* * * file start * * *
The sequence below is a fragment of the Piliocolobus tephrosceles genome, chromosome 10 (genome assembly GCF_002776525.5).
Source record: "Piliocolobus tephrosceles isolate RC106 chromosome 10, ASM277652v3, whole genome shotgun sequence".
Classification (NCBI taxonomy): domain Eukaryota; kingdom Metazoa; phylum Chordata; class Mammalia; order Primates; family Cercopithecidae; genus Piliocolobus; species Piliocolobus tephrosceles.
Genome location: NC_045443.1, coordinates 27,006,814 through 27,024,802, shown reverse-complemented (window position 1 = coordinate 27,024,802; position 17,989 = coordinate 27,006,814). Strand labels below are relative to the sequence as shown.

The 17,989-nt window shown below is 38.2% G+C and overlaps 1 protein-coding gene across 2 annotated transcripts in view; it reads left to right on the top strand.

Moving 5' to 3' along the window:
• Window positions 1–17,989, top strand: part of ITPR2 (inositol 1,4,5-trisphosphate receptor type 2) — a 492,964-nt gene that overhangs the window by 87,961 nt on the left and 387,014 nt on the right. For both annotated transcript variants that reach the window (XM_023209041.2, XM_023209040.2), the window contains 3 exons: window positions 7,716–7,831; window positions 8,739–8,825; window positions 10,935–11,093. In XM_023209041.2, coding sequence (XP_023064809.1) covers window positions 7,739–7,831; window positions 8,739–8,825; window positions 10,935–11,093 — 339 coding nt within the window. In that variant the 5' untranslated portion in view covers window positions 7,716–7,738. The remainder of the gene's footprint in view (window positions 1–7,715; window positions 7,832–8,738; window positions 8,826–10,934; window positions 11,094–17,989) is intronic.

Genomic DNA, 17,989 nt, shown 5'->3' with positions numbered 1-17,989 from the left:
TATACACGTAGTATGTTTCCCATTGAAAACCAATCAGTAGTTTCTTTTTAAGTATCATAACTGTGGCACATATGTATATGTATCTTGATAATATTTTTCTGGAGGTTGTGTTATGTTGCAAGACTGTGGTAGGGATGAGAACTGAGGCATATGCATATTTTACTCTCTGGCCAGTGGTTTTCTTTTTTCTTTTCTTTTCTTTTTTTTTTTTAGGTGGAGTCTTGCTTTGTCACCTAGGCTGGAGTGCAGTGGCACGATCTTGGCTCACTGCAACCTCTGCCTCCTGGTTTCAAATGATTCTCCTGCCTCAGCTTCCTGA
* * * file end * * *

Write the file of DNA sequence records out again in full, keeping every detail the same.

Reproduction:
The sequence below is a fragment of the Piliocolobus tephrosceles genome, chromosome 10 (genome assembly GCF_002776525.5).
Source record: "Piliocolobus tephrosceles isolate RC106 chromosome 10, ASM277652v3, whole genome shotgun sequence".
Classification (NCBI taxonomy): domain Eukaryota; kingdom Metazoa; phylum Chordata; class Mammalia; order Primates; family Cercopithecidae; genus Piliocolobus; species Piliocolobus tephrosceles.
Genome location: NC_045443.1, coordinates 27,006,814 through 27,024,802, shown reverse-complemented (window position 1 = coordinate 27,024,802; position 17,989 = coordinate 27,006,814). Strand labels below are relative to the sequence as shown.

The 17,989-nt window shown below is 38.2% G+C and overlaps 1 protein-coding gene across 2 annotated transcripts in view; it reads left to right on the top strand.

Moving 5' to 3' along the window:
• Window positions 1–17,989, top strand: part of ITPR2 (inositol 1,4,5-trisphosphate receptor type 2) — a 492,964-nt gene that overhangs the window by 87,961 nt on the left and 387,014 nt on the right. For both annotated transcript variants that reach the window (XM_023209041.2, XM_023209040.2), the window contains 3 exons: window positions 7,716–7,831; window positions 8,739–8,825; window positions 10,935–11,093. In XM_023209041.2, coding sequence (XP_023064809.1) covers window positions 7,739–7,831; window positions 8,739–8,825; window positions 10,935–11,093 — 339 coding nt within the window. In that variant the 5' untranslated portion in view covers window positions 7,716–7,738. The remainder of the gene's footprint in view (window positions 1–7,715; window positions 7,832–8,738; window positions 8,826–10,934; window positions 11,094–17,989) is intronic.

Genomic DNA, 17,989 nt, shown 5'->3' with positions numbered 1-17,989 from the left:
TATACACGTAGTATGTTTCCCATTGAAAACCAATCAGTAGTTTCTTTTTAAGTATCATAACTGTGGCACATATGTATATGTATCTTGATAATATTTTTCTGGAGGTTGTGTTATGTTGCAAGACTGTGGTAGGGATGAGAACTGAGGCATATGCATATTTTACTCTCTGGCCAGTGGTTTTCTTTTTTCTTTTCTTTTCTTTTTTTTTTTTAGGTGGAGTCTTGCTTTGTCACCTAGGCTGGAGTGCAGTGGCACGATCTTGGCTCACTGCAACCTCTGCCTCCTGGTTTCAAATGATTCTCCTGCCTCAGCTTCCTGA